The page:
• Social Studies teacher Helen Smith-MacPhail

    Social studies teacher Helen Smith-MacPhail, pictured in Gatineau, Que. with the Canadian Parliament in the background, focuses on democracy and the meaning of citizenship in her classroom. (Photo courtesy Helen Smith-MacPhail)

Charlottetown is considered the birthplace of Confederation and its historical significance isn’t lost on Helen Smith-MacPhail. A teacher for 17 years, she takes her students on field trips to places like Province House as a way to connect them to Canada's history and the lessons they're learning about democracy and the rights and responsibilities that come with citizenship. Smith-MacPhail teaches Grade 8 social studies and language arts at Stonepark Intermediate School in Charlottetown, P.E.I. and emphasizes that history is most alive when tied to geography and place.

On the value of experiencing her subject matter firsthand

A lot of the material that I focus on is First World War and Second World War studies and citizenship. In 2012, I did the Cleghorn War and Memory tour of Canadian battlefield sites in Europe. It was a week of First World War studies and then a week of Second World War. We did a biography of a soldier from our hometown. I went to the cenotaph in my area and chose a name; I studied who he was and where he came from. As far as being a social studies teacher goes, the value of being in the actual environment where these battles took place, where the geography hasn’t changed much in 100 years, that was amazing. You’re standing in fields, looking down and picking up pieces of barbed wire that have been dug up by plows over the years. The soil still brings up memories of the war. That's pretty monumental.

On making history relatable for her students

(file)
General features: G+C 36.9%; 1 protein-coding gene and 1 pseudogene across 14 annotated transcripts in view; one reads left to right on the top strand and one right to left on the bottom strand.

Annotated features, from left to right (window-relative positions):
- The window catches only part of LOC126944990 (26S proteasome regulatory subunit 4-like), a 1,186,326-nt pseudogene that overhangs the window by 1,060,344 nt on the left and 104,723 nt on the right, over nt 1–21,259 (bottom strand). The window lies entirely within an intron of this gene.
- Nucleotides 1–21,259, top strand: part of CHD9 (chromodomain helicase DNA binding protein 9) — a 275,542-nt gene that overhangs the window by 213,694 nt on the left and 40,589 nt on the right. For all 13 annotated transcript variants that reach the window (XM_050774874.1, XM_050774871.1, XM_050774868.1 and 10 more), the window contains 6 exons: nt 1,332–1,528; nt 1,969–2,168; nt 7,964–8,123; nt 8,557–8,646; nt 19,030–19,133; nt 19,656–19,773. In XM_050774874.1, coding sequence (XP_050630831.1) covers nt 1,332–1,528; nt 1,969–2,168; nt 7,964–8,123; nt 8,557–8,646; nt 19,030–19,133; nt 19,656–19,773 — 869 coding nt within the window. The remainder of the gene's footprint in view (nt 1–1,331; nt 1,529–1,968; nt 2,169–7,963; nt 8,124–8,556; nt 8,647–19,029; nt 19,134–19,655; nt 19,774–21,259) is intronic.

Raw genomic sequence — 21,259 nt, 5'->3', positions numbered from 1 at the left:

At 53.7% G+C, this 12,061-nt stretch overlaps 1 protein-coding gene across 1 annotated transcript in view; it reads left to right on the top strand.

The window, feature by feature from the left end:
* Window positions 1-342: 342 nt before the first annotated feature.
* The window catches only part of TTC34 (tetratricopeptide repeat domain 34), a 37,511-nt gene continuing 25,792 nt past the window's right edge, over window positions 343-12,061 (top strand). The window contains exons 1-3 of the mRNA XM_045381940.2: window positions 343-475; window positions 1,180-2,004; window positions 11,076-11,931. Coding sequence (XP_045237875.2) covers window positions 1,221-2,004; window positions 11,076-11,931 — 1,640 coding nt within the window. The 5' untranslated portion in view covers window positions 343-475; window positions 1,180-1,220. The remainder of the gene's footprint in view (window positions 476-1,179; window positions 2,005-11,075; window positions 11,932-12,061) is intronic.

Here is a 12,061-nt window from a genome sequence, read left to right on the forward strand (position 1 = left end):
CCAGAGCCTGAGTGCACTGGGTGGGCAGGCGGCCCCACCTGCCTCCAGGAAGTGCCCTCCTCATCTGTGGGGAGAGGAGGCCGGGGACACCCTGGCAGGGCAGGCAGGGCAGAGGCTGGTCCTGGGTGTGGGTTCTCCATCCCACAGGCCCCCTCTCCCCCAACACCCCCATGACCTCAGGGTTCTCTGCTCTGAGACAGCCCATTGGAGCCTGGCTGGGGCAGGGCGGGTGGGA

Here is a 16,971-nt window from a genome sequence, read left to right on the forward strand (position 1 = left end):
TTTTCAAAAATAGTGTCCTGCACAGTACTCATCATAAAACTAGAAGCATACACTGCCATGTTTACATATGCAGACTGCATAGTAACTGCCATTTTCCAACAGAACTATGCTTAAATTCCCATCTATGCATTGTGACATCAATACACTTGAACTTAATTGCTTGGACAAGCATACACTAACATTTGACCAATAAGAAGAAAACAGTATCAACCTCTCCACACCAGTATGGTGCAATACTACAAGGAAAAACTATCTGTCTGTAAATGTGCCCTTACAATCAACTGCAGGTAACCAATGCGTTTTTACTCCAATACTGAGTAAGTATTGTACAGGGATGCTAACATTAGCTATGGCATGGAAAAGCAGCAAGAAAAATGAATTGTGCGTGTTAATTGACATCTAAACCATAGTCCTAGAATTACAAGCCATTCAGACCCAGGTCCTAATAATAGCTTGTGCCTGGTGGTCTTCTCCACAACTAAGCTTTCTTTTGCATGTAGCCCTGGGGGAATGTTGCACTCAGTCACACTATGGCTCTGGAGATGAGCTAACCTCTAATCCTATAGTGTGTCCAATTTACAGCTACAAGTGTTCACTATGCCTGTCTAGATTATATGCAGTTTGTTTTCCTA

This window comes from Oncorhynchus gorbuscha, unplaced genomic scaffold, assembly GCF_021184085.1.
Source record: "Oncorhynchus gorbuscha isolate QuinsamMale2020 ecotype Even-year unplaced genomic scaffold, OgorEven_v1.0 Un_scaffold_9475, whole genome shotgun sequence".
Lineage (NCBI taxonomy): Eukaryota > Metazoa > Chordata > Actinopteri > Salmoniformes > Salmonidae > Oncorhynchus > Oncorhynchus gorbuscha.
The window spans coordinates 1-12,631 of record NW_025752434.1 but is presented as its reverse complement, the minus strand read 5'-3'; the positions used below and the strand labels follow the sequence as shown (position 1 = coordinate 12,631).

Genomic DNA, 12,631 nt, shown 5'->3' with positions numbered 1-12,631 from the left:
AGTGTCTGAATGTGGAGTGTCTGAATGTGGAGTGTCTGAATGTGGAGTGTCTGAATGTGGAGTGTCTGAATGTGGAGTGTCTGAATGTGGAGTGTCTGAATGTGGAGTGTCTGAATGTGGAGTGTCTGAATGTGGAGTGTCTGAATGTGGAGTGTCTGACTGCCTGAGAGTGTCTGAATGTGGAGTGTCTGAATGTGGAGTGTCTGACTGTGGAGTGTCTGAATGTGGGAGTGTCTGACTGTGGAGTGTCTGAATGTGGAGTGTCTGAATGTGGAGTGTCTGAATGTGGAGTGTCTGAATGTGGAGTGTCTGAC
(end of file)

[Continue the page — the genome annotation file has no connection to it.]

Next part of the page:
I talk quite a bit about our own geography around our school as a way to explain history in terms that are easier for them to understand — for instance, getting them to imagine the school yard as a battlefield. In Grade 8, students are only just starting to realize that there’s a world beyond their community, but they get the concept of allegiances between friends, which is alike to allegiances that were made between different countries. We talk about the global situation before the Second World War and the impetus and some of the reasons for the war.

On engaging students in Canadian democracy 

I’ve been part of the Teachers Institute on Canadian Parliamentary Democracy, held in Ottawa, and through that I've been able to bring citizenship and Canadian democracy into my teaching. We talk quite a bit about the rights and responsibilities of citizenship, which include knowing what is going on politically and casting a vote in an election. I’ve been involved in the Student Vote project when it’s on in Prince Edward Island. It’s a national program that engages students in their provincial or territorial election. The students actually learn about their local candidates and what the parties stand for. They cast votes that are compiled and counted, and the results are released after the actual election results. It's amazing experiential learning that they can really take value from. I spend quite a bit of time talking about politics, and we discuss the importance of having opposition in Parliament so that you can hear the other side of an argument.